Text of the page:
About the year 1755 further experiments were made by Count Caylus and several French artists. One method was to melt wax with oil of turpentine as a vehicle for the colours. It is well known that wax may be dissolved in spirit and used as a medium, but it dries too quickly to allow of perfect blending, and would by the evaporation of the spirit be prejudicial to the artist’s health. Another method suggested about this time, and one which seems to tally very well with Pliny’s description, is the following. Melt the wax with strong solution of salt of tartar, and let the colours be ground up in it. Place the picture when finished before the fire till by degrees the wax melts, swells, and is bloated up upon the picture; the picture is then gradually removed from the fire, and the colours, without being injuriously affected by the operation of the fire, become unalterable, spirits of wine having been burnt upon them without doing the least harm. Count Caylus’s method was different, and much simpler: (1) the cloth or wood designed for the picture is waxed over, by rubbing it simply with a piece of beeswax; (2) the colours are mixed up with pure water; but as these colours will not adhere to the wax, the whole ground must be rubbed over with chalk or whiting before the colour is applied; and (3) when the picture is dry it is put near the fire, whereby the wax is melted and absorbs the colours. It must be allowed that nothing could well be simpler than this process, and it was thought that this kind of painting would be capable of withstanding the weather and of lasting longer than oil painting. This kind of painting has not the gloss of oil painting, so that the picture may be seen in any light, a quality of the very first importance in all methods of mural painting. The colours too, when so secured, are firm, and will bear washing, and have a property which is perhaps more important still, viz. that exposure to smoke and foul vapours merely leaves a deposit on the surface without injuring the work. The “encausto pingendi” of the ancients could not have been enamelling, as the word “inurere,” taken in its rigorous sense, might at first lead one to suppose, nor could it have been painting produced in the same manner as encaustic tiles or encaustic tesserae; but that it must have been something akin to the count’s process would appear from the words of Pliny already quoted, “Ceris pingere ac picturam inurere.”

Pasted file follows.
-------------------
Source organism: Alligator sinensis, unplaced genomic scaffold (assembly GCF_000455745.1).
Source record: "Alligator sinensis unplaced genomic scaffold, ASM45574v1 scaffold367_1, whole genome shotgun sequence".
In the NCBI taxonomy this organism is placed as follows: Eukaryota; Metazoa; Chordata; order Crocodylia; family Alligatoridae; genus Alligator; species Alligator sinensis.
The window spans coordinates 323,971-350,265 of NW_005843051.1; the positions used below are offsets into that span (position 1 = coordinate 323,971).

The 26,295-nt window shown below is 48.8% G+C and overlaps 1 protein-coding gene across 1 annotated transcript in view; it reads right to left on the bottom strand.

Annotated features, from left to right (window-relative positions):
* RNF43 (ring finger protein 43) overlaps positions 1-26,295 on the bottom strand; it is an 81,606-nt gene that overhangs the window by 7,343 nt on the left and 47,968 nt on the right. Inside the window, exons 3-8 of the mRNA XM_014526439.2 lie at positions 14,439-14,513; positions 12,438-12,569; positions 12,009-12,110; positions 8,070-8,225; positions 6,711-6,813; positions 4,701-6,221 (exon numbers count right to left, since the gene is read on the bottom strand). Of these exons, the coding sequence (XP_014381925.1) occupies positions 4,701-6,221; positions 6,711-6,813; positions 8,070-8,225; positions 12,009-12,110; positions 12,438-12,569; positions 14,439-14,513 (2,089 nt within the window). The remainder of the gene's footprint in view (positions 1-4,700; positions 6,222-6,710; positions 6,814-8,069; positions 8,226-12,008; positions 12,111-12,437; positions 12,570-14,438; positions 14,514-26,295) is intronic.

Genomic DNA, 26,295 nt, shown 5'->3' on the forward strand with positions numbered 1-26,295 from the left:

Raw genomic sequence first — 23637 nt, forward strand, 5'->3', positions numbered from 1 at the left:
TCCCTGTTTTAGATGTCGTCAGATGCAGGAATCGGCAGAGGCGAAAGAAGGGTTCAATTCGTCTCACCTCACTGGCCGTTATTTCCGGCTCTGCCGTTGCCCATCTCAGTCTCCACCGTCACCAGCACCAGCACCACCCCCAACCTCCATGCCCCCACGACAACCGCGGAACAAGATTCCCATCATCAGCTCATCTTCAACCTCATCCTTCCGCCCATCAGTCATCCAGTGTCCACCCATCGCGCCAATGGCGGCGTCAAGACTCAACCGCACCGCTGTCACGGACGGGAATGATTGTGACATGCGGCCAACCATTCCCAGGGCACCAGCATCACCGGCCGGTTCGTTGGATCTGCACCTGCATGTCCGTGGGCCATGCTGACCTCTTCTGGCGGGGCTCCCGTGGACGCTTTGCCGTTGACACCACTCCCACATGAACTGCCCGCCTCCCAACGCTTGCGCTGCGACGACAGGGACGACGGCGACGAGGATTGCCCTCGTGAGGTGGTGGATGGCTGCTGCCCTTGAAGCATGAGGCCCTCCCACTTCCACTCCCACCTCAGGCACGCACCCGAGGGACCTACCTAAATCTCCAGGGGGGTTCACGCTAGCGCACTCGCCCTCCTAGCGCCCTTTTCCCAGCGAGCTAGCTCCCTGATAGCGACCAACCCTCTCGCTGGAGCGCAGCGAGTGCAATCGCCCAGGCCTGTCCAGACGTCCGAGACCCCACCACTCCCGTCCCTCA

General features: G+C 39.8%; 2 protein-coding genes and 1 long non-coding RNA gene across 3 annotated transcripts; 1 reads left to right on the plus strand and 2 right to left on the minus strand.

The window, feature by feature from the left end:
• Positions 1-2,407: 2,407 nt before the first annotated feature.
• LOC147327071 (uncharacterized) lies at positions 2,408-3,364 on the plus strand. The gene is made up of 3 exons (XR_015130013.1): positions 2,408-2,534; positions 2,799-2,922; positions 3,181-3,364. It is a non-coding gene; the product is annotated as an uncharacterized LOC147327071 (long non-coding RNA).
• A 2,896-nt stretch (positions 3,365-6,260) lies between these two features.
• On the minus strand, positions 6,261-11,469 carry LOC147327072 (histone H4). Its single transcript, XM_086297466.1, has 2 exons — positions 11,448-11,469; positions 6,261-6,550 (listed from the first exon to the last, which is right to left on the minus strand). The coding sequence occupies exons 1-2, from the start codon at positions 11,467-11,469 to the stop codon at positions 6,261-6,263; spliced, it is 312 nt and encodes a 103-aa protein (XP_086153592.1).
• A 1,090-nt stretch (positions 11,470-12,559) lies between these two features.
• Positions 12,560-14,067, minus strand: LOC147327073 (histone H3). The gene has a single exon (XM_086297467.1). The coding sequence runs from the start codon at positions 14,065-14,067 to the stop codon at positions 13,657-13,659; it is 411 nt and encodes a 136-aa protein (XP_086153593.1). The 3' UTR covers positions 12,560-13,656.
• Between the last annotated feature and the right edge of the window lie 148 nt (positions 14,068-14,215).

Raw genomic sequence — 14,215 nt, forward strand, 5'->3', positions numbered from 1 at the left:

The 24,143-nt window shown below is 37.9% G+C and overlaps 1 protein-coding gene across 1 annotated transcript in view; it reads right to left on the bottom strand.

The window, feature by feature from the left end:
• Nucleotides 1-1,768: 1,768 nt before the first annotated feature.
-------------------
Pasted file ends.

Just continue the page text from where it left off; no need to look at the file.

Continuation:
Werner of Neustadt found the following process very effectual in making wax soluble in water. For each pound of white wax he took twenty-four ounces of potash, which he dissolved in two pints of water, warming it gently. In this ley he boiled the wax, cut into little bits, for half an hour, after which he removed it from the fire and allowed it to cool. The wax floated on the surface of the liquor in the form of a white saponaceous matter; and this being triturated with water produced a sort of emulsion, which he called wax milk, or encaustic wax. This preparation may be mixed with all kinds of colours, and consequently can be applied in a single operation.

Mrs Hooker of Rottingdean, at the end of the 18th century, made many experiments to establish a method of painting in wax, and received a gold palette from the Society of Arts for her investigations in this branch of art. Her account is printed in the tenth volume of the Society’s Transactions (1792), under the name of Miss Emma Jane Greenland.

See also Lorgna, Un Discorso sulla cera punica; Pittore Vicenzo Requeno, Saggi sul ristabilimento dell’ antica arte de’ Greci e Romani (Parma, 1787); Phil. Trans. vol. xlix. part 2; Muntz on Encaustic Painting; W. Cave Thomas, Methods of Mural Decoration (London, 1869); Cros and Henry, L’Encaustique, &c. (1884); Donner von Richter, Über Technisches in der Malerei der Alten (1885).  (W. C. T.)